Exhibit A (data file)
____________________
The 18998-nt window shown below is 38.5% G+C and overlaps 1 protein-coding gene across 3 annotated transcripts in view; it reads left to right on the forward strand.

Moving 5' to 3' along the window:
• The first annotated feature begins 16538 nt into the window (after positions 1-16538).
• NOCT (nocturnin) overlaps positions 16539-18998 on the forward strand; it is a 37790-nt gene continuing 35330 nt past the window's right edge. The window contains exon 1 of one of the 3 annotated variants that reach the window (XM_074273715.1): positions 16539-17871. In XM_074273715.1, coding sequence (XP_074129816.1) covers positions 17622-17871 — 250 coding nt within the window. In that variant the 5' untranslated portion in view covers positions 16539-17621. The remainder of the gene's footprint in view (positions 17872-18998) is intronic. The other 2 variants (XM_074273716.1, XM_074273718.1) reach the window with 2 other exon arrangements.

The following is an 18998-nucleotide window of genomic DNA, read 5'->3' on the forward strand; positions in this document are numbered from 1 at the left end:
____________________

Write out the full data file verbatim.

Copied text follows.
The 18998-nt window shown below is 38.5% G+C and overlaps 1 protein-coding gene across 3 annotated transcripts in view; it reads left to right on the forward strand.

Moving 5' to 3' along the window:
• The first annotated feature begins 16538 nt into the window (after positions 1-16538).
• NOCT (nocturnin) overlaps positions 16539-18998 on the forward strand; it is a 37790-nt gene continuing 35330 nt past the window's right edge. The window contains exon 1 of one of the 3 annotated variants that reach the window (XM_074273715.1): positions 16539-17871. In XM_074273715.1, coding sequence (XP_074129816.1) covers positions 17622-17871 — 250 coding nt within the window. In that variant the 5' untranslated portion in view covers positions 16539-17621. The remainder of the gene's footprint in view (positions 17872-18998) is intronic. The other 2 variants (XM_074273716.1, XM_074273718.1) reach the window with 2 other exon arrangements.

The following is an 18998-nucleotide window of genomic DNA, read 5'->3' on the forward strand; positions in this document are numbered from 1 at the left end: